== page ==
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Guilty thus Hanged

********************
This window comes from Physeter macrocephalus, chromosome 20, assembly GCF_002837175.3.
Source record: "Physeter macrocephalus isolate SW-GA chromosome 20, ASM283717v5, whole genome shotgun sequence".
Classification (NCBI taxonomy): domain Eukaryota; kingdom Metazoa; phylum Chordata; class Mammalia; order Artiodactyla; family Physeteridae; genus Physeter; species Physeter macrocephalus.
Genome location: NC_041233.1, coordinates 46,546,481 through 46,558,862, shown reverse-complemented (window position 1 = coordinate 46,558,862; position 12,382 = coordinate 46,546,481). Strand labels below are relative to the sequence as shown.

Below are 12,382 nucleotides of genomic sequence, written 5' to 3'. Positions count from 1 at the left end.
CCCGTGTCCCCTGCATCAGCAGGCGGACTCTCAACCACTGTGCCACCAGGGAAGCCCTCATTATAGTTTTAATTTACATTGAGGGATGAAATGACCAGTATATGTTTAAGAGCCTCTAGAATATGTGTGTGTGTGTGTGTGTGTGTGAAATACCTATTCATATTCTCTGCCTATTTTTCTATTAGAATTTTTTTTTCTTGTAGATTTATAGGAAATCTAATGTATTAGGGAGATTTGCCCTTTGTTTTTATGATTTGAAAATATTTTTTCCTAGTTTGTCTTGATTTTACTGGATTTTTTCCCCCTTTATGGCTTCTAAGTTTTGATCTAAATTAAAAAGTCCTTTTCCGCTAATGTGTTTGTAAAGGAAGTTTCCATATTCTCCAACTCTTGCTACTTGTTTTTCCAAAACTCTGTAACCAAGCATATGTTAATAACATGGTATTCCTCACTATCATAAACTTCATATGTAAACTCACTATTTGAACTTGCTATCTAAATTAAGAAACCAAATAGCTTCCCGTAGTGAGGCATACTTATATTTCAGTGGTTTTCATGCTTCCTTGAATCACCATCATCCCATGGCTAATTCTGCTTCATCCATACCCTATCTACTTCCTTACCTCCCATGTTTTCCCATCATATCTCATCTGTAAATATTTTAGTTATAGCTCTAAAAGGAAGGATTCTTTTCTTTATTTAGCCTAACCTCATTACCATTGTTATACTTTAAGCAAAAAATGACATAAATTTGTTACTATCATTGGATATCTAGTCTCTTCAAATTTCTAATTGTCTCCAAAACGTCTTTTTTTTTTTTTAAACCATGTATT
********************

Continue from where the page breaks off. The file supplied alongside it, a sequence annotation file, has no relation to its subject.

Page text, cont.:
3 years ago
Commended by mizal on 5/10/2019 2:35:30 PM